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July 21, 2022

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thanks for sharing this draft, mitch! can't wait to see it after a few revisions.

Hi, thanks for your message! I think Kafka's writing benefitted
from his work at the insurance institute where he acquired a
skill for rendering complicated circumstances such as accidents
with a clinical precision and perfect economy of language. It
can be seen, for instance, in 'Die Verwandlung' (have you read
Kafka in German?) when he describes the creature trying to open
the door of his room.

But also -- and this is what has really inspired me -- there's
a scene in 'Der Prozess' where K finds himself alone in a
courtroom from which the judges have departed. He had noticed
that during the just concluded hearing the judges had been
looking closely at a volume on the raised bench before them.
K assumes it was a law book but when he approaches the bench
he sees that it's actually a book of pornographic pictures.
The pictures are crudely drawn but k notices that somehow
the artist's lack of skill endows the drawing with a
unique power. The artist is trying to do something that he can't
really do, but the trying is what really comes across,
as when the creature tried to open the door of his room.
Obviously Kafka had given some thought to the issues
between a perfectly rendered seemingly effortless
work of art and a very imperfect work in which
the the imperfection becomes the real subject. I try to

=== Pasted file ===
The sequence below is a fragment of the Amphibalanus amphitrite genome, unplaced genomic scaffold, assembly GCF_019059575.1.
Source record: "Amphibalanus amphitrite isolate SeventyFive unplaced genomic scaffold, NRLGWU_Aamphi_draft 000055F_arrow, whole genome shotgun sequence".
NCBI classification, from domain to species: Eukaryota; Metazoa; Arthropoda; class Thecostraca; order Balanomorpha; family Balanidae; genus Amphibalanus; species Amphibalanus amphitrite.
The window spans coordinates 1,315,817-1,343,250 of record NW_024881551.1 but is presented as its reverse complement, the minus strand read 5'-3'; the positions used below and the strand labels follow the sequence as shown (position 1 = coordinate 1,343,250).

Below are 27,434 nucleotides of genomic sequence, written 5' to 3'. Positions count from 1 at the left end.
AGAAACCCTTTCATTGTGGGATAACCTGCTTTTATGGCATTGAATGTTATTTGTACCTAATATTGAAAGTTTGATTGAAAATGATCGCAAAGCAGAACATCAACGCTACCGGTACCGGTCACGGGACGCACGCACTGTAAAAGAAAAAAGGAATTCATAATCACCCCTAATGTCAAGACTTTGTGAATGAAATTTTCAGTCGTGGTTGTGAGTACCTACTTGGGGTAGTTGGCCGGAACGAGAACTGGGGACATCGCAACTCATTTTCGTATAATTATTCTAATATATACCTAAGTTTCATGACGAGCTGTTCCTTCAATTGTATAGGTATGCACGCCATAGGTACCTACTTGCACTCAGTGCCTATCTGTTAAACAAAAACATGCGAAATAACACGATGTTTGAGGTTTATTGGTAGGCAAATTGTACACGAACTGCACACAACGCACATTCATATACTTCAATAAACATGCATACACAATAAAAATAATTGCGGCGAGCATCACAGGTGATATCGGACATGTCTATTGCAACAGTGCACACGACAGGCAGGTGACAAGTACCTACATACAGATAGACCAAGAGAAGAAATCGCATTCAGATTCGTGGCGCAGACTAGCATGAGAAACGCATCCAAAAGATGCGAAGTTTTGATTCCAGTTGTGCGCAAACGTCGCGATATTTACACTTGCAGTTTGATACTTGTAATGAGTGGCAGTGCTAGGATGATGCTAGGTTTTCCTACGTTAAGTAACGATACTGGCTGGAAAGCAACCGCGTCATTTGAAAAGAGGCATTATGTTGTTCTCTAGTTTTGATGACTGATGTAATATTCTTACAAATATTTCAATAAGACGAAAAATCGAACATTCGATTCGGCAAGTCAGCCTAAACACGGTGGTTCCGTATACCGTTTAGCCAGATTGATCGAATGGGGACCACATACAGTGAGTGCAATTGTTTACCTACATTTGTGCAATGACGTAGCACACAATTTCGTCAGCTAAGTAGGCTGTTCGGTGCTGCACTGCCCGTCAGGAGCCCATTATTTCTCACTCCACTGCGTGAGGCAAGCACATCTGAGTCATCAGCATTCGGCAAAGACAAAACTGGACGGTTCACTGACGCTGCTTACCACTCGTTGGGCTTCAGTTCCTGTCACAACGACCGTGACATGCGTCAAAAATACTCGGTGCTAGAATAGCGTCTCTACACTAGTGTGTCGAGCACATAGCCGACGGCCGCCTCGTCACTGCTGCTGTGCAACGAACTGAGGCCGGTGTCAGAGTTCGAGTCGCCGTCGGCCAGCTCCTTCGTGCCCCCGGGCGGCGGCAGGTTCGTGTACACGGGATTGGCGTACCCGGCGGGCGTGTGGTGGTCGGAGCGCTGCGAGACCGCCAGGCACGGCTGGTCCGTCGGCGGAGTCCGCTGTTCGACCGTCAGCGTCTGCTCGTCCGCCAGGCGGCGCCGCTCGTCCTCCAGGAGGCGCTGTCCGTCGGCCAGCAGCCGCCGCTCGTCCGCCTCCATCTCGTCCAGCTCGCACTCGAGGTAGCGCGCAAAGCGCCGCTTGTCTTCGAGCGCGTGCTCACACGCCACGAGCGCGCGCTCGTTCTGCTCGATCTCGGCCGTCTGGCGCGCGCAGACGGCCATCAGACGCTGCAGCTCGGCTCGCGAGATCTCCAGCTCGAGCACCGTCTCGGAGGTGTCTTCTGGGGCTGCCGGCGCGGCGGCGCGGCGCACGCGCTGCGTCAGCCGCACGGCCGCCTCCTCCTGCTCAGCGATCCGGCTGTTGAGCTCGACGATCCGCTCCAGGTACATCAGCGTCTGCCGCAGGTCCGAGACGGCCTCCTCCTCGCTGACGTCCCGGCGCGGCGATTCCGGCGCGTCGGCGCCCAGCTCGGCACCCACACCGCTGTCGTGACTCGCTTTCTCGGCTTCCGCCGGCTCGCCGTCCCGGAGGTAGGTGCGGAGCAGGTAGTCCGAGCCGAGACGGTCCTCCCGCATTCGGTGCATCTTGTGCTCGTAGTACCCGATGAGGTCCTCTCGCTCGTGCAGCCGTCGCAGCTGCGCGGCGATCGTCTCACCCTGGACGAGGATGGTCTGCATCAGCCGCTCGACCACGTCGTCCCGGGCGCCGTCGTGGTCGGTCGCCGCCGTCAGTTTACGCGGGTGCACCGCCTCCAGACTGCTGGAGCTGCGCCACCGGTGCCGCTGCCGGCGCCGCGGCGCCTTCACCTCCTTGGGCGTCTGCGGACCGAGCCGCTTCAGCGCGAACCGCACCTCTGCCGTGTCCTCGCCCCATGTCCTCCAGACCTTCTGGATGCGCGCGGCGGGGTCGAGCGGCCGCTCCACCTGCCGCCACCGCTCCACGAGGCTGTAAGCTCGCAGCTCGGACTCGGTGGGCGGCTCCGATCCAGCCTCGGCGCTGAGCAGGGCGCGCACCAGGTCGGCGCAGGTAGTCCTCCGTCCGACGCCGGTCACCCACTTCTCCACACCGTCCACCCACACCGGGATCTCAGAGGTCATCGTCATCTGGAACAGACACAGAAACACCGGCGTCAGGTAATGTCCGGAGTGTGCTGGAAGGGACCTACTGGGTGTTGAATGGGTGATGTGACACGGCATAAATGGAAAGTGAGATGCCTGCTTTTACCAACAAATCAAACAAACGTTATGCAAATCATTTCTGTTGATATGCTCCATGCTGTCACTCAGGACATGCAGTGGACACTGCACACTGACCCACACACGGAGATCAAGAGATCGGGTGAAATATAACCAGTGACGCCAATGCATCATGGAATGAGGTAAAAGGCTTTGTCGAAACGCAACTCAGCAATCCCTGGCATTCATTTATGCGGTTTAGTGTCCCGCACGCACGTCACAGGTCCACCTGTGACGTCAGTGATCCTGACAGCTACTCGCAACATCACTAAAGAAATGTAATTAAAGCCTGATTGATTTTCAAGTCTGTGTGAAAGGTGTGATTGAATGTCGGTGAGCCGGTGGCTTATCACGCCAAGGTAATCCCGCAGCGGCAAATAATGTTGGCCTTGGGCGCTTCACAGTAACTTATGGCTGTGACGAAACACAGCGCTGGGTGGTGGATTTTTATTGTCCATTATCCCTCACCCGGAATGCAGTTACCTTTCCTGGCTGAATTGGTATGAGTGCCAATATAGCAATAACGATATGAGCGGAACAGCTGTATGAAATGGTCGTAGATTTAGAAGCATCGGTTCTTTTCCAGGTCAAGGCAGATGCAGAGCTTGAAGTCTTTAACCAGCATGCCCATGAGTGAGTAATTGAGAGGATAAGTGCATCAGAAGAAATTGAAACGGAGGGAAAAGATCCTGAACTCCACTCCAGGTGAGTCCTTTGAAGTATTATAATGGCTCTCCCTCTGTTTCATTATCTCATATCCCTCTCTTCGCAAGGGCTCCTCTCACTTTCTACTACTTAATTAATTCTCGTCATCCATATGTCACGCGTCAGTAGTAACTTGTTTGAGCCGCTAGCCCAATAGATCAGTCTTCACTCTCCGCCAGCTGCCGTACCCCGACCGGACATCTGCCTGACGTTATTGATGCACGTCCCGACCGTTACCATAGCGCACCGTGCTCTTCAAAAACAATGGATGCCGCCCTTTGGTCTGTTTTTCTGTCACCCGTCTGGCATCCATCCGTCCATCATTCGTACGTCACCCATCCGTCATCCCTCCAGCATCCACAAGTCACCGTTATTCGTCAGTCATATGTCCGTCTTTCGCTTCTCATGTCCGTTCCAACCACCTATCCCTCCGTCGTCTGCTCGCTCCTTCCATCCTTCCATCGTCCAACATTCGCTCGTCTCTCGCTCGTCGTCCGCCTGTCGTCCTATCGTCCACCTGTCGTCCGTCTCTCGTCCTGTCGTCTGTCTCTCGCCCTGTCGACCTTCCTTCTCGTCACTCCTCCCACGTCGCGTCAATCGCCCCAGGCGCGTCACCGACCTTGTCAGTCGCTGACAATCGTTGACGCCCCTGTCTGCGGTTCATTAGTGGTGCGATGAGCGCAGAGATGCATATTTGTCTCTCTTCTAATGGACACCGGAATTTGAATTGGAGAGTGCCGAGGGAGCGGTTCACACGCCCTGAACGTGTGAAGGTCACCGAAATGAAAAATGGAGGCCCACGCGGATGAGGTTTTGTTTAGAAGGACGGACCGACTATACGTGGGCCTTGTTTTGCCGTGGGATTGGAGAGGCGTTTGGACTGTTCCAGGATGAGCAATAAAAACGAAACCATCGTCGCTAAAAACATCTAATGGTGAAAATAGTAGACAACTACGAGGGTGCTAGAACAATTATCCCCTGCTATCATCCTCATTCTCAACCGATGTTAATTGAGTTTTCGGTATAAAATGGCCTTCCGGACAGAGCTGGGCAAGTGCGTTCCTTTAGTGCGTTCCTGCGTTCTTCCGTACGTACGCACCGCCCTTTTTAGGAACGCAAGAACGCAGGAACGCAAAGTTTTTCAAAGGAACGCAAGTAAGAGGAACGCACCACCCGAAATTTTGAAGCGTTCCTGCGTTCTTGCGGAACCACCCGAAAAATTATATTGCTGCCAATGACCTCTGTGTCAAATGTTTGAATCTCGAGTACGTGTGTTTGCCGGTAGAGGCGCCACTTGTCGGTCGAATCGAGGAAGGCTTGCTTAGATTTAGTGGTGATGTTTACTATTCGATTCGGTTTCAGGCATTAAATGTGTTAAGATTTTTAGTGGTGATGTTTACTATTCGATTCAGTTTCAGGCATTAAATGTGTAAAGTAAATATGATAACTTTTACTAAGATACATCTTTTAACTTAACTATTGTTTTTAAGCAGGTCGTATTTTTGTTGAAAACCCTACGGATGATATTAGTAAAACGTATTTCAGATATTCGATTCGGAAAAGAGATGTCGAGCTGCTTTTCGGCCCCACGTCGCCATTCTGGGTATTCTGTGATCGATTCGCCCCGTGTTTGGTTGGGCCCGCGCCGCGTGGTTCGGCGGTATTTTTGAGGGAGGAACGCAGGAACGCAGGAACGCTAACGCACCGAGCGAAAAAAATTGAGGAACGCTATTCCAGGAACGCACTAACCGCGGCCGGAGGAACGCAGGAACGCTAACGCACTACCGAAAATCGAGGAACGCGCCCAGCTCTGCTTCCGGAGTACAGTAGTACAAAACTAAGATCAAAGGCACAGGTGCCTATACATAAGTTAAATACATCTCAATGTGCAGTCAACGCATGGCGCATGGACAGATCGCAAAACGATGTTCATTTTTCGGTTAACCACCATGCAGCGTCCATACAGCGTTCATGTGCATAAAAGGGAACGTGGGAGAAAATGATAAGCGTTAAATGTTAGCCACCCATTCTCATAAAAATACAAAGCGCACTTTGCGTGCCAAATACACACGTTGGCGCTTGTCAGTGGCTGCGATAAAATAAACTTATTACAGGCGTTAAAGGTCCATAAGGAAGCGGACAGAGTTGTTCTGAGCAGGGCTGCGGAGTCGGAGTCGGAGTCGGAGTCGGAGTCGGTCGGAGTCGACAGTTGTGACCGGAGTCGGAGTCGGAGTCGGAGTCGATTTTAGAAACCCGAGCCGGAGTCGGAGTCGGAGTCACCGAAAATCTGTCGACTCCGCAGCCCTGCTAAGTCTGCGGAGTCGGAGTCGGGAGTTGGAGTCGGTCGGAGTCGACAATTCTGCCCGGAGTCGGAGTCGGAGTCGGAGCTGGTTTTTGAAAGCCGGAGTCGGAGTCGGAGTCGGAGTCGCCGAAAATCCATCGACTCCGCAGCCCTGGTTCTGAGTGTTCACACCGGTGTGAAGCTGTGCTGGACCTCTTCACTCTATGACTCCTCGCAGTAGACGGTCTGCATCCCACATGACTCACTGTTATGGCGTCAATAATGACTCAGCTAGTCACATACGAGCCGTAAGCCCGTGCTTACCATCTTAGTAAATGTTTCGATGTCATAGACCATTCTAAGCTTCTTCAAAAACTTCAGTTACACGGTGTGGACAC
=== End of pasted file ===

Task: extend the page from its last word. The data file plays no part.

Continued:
get something of that effect in poems like 'Limbo.'

I like to imagine the author as someone with limited
language skills but also very incomplete awareness
of his limits. On the contrary, he's highly confident
in what he's trying to say and his ability to say it.
He's not unintelligent and in fact he's somewhat of an
intellectual in his vocabulary and his reference
to thing's like Hobson's Choice. He's different
from Kafka's description of the porn artist
because he's into highly skilled you don't feel
him struggling. He's struggling without knowing it.
And sometimeshe comes up with some good stuff.

I want the effect to be funny but also not
entirely without substance. What I really
want to avoid is any kind of winking at
the reader by pushing the character's
awkwardness too far. In the end there
should be a bit of mystery.

The bottom line is, the character doesn't see
this as a first draft and neither do I. He's
made what's difficult seem easy, and he's
made what's easy seem beautiful at least
to himself.

Thank you for the spirited comment, Mitch, spiked with wonderful observations of what Kafka was doing in "The Metamorphosis" and "The Trial."

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Best American Poetry Web ad3
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"Lively and affectionate" Publishers Weekly

Radio

I left it
on when I
left the house
for the pleasure
of coming back
ten hours later
to the greatness
of Teddy Wilson
"After You've Gone"
on the piano
in the corner
of the bedroom
as I enter
in the dark


from New and Selected Poems by David Lehman

ThisWayOut
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